JERUSALEM is the capital of the modern nation of Israel and a major holy city for the three Western traditions of Judaism, Christianity, and Islam. It sits on spurs of bedrock between the Mediterranean Sea and the Dead Sea area. To the north and west, it tapers off to the Jezreel Valley and the hills of the Galilee, while to the south lies the Judean desert. The city is surrounded by three steep ravines (to the east, south, and west). On the other side of the eastern ravine, across the Kidron valley, is the Mount of Olives.
Historically, Jerusalem was an urban center for approximately 5,000 years. Scholars debate the original meaning of the name (Sumerian “foundation” or Semitic “to found” or to “lay a cornerstone”). It could also derive from the name of the Canaanite god of dusk, Shalem, where the main consonants of s-l-m also denote the Hebrew (salam or shalom), which means “peace.” Ironically, the city has known very little peace over the centuries.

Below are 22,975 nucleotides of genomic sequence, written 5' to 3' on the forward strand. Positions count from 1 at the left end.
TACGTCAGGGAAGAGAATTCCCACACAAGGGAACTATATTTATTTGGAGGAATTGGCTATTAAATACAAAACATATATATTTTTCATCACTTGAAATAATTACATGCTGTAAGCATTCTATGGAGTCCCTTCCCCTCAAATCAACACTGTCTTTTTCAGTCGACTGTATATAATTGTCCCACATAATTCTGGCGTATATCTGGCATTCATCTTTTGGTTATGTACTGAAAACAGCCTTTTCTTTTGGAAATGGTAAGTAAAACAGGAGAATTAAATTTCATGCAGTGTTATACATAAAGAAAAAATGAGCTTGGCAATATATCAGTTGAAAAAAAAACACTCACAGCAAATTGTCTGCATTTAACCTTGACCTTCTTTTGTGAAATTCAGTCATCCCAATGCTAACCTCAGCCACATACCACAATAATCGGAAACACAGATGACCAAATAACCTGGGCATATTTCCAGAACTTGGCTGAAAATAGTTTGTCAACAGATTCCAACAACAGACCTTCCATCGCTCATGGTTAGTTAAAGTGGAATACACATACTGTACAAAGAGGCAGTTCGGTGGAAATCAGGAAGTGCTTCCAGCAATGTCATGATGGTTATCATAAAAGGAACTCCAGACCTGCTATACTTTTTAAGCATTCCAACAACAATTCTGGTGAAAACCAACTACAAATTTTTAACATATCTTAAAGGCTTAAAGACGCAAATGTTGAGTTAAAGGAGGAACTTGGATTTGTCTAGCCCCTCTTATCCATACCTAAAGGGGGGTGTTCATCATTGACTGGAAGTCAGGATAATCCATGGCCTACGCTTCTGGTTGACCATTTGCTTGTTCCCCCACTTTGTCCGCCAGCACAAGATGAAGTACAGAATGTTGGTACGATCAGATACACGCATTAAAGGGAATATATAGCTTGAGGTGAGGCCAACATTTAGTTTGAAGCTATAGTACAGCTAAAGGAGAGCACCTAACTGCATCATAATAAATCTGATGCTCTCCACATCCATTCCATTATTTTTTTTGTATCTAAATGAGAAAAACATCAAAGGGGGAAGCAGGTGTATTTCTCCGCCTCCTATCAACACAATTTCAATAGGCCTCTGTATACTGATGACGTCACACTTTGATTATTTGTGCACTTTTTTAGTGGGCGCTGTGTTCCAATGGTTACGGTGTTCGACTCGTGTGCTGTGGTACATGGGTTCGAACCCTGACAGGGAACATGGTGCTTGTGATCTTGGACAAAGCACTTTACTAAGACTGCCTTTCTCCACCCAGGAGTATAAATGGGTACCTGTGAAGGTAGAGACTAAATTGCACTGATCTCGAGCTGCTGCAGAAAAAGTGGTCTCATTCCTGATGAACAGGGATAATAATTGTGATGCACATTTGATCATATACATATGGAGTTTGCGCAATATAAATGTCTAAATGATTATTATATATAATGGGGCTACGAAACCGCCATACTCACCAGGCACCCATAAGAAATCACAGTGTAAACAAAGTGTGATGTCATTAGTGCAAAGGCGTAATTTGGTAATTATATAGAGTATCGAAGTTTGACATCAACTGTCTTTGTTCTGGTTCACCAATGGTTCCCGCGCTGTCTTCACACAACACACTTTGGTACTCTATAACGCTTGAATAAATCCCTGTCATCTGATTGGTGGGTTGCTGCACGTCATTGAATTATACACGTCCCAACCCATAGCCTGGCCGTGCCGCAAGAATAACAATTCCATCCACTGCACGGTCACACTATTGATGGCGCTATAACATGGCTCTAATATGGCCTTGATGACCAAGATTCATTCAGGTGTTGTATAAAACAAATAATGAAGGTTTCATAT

Street of the Tower of David in the main bazaar, central Jerusalem. Colourised. 1890s.
The LZ 127 Graf Zeppelin above Jerusalem, 1931.
Picture of Jaffa Gate Jerusalem Year 1890
A picture of Barclay’s Bank, on VE Day, in Jerusalem, Palestine, 1945.
Ottoman officials surrender the city of Jerusalem to the British, 1917
Elderly Jewish man sitting on the street after the surrender of Jerusalem, Israel. First Arab–Israeli War, June 1948.
22 wonderful color photographs of Jerusalem in the early 1950s.
Christopher Columbus was interested in reaching Asia, and believed he had, as we all know. But did you know that his original reason for wanting to open a new trade route to the rich East was to pay for a military campaign to capture Jerusalem? Never mind that the holy city had been in Muslim hands 1187 – some good 300 years by Columbus’ time.
Once the New World was reached, Columbus kept his eye on the prize, like any good Catholic. He reported that there was so much treasure in this “Asia” he had found, that within seven years the Spanish crown could raise enough money for 5,000 cavalry and 50,000 footsoldiers, and use them to conquer Jerusalem. Sadly for Columbus’ lofty religious visions, the Spanish crown was uninterested in conquering Jerusalem, which is on the wrong side of the Mediterranean from Spain.
Ayyubid Sultan Saladin during the siege of a Crusader Castle in the Kingdom of Jerusalem. Art by Angus McBride